Commissioner only if, on examination of the records of any
           proceedings under this Act, he considers that any order passed
           therein by the Income-tax Officer is ` erroneous in so far as it
           is prejudicial to the interests of the Revenue' . It is not an
           arbitrary or unchartered power, it can be exercised only on
           fulfillment of the requirements laid down in sub-section (1).
           The consideration of the Commissioner as to whether an order
           is erroneous in so far as it is prejudicial to the interests of the
           Revenue, must be based on materials on the record of the
           proceedings called for by him. If there are no materials on
           record on the basis of which it can be said that the
           Commissioner acting in a reasonable manner could have come
                                                               I.T.A. No.2820/Mum/2013
                                        9


          to such a conclusion, the very initiation of proceedings by him
          will be illegal and without jurisdiction. The Commissioner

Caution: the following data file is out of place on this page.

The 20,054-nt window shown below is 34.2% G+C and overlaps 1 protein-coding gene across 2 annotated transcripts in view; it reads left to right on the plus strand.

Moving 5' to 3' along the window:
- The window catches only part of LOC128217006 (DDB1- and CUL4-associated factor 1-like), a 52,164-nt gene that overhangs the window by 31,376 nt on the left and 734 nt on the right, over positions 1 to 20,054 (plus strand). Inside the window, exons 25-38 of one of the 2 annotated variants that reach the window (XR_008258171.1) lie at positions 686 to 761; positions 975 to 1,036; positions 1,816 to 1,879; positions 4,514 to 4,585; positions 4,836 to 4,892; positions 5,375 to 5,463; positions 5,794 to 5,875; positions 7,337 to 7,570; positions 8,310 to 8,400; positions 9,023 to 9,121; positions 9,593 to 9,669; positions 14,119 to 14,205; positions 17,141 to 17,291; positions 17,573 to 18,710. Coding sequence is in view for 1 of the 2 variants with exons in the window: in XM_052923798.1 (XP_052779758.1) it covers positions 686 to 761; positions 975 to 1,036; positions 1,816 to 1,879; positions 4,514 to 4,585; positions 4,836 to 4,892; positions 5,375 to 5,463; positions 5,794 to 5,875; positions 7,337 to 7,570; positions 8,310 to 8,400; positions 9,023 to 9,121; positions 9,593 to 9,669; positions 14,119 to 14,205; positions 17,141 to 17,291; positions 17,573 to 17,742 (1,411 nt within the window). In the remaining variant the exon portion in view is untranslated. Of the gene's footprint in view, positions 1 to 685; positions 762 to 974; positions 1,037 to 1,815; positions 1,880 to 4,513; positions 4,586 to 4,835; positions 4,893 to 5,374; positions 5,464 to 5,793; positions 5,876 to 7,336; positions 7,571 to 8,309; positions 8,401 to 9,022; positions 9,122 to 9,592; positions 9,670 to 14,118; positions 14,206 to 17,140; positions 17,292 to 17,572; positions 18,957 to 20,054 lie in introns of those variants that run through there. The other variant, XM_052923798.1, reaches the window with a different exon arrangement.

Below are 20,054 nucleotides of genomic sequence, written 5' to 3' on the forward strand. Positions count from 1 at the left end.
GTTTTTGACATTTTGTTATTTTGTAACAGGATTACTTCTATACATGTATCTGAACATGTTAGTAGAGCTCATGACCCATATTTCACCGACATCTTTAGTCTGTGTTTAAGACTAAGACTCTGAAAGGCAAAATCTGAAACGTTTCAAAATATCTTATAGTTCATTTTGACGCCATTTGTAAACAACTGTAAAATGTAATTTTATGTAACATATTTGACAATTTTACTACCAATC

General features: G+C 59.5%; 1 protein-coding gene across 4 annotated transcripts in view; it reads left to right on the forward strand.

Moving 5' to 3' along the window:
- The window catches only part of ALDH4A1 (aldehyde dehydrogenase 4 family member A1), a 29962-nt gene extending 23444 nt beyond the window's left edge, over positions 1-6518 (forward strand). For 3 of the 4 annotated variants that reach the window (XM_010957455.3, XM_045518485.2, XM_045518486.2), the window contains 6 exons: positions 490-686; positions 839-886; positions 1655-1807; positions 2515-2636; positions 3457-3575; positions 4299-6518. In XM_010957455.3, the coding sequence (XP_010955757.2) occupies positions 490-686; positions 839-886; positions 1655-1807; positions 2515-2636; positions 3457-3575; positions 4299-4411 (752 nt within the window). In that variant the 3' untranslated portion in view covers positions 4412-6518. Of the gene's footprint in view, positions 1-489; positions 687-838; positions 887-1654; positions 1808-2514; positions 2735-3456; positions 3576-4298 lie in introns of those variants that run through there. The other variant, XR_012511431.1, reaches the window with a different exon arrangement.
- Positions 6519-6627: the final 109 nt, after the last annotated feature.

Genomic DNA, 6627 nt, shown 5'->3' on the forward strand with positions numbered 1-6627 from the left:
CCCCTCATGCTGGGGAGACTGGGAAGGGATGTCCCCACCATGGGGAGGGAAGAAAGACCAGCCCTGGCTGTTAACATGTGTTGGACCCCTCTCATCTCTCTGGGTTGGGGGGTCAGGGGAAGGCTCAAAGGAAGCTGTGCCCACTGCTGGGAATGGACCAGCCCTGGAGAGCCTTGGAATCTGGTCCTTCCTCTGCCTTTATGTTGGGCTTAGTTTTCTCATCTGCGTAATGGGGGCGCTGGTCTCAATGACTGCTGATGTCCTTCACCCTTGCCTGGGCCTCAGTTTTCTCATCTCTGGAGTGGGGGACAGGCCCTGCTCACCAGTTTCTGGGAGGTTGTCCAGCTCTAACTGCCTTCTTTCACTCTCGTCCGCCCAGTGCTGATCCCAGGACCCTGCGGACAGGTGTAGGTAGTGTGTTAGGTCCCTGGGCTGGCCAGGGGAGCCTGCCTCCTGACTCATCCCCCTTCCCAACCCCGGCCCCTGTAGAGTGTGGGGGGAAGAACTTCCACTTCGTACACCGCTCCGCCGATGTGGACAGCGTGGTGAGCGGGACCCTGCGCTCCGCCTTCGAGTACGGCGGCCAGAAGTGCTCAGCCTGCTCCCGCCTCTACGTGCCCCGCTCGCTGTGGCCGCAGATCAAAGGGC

cannot initiate proceedings with a view to starting fishing and
          roving enquiries in matters or orders which are          already
          concluded. Such action will be against the well-accepted policy
          of law that there must be a point of finality in all legal
          proceedings, that stale issues should not be reactivated
          beyond a particular stage and that lapse of time must induce
          repose in and set at rest judicial and quasi-judicial
          controversies as it must in other spheres of human activity.
          (See Parashuram Pottery Works Co. Ltd. v. ITO [1977] 106
          ITR 1 (SC) at page 10) . . ."

13.     On a careful perusal of the law discussed by the Hon'ble Jurisdictional

High Court and the Hon'ble Supreme Court, it is clear that an order cannot be

termed as erroneous unless it is not in accordance with law.     This section does

not visualize a case of substitution of the judgment of the Commissioner for that

of the Income-tax Officer, who passed the order unless the decision is held to

be erroneous. If the Income-tax Officer had applied his mind while making an

assessment and determines the income either by accepting the accounts or by